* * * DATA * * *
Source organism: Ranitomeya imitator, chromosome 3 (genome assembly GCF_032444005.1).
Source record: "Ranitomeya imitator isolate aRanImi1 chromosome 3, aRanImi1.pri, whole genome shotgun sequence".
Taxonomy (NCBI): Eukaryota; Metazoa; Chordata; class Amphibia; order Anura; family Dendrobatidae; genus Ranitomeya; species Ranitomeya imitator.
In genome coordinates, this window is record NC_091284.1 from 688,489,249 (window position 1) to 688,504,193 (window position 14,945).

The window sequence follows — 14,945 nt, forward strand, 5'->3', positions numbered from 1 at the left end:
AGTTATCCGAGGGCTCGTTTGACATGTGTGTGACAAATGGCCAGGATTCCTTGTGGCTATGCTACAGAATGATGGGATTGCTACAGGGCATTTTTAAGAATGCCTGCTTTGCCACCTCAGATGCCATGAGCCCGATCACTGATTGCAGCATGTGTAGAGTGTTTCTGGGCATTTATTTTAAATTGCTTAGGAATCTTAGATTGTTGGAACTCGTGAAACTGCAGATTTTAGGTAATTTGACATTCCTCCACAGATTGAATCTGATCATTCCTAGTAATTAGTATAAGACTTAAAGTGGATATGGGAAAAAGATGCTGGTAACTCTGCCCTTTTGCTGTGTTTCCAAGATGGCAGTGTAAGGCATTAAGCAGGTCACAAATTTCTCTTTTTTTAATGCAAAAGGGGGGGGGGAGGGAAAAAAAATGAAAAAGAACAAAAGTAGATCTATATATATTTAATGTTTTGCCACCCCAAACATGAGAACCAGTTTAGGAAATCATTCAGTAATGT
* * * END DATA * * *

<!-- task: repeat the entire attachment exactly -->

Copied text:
Source organism: Ranitomeya imitator, chromosome 3 (genome assembly GCF_032444005.1).
Source record: "Ranitomeya imitator isolate aRanImi1 chromosome 3, aRanImi1.pri, whole genome shotgun sequence".
Taxonomy (NCBI): Eukaryota; Metazoa; Chordata; class Amphibia; order Anura; family Dendrobatidae; genus Ranitomeya; species Ranitomeya imitator.
In genome coordinates, this window is record NC_091284.1 from 688,489,249 (window position 1) to 688,504,193 (window position 14,945).

The window sequence follows — 14,945 nt, forward strand, 5'->3', positions numbered from 1 at the left end:
AGTTATCCGAGGGCTCGTTTGACATGTGTGTGACAAATGGCCAGGATTCCTTGTGGCTATGCTACAGAATGATGGGATTGCTACAGGGCATTTTTAAGAATGCCTGCTTTGCCACCTCAGATGCCATGAGCCCGATCACTGATTGCAGCATGTGTAGAGTGTTTCTGGGCATTTATTTTAAATTGCTTAGGAATCTTAGATTGTTGGAACTCGTGAAACTGCAGATTTTAGGTAATTTGACATTCCTCCACAGATTGAATCTGATCATTCCTAGTAATTAGTATAAGACTTAAAGTGGATATGGGAAAAAGATGCTGGTAACTCTGCCCTTTTGCTGTGTTTCCAAGATGGCAGTGTAAGGCATTAAGCAGGTCACAAATTTCTCTTTTTTTAATGCAAAAGGGGGGGGGGAGGGAAAAAAAATGAAAAAGAACAAAAGTAGATCTATATATATTTAATGTTTTGCCACCCCAAACATGAGAACCAGTTTAGGAAATCATTCAGTAATGT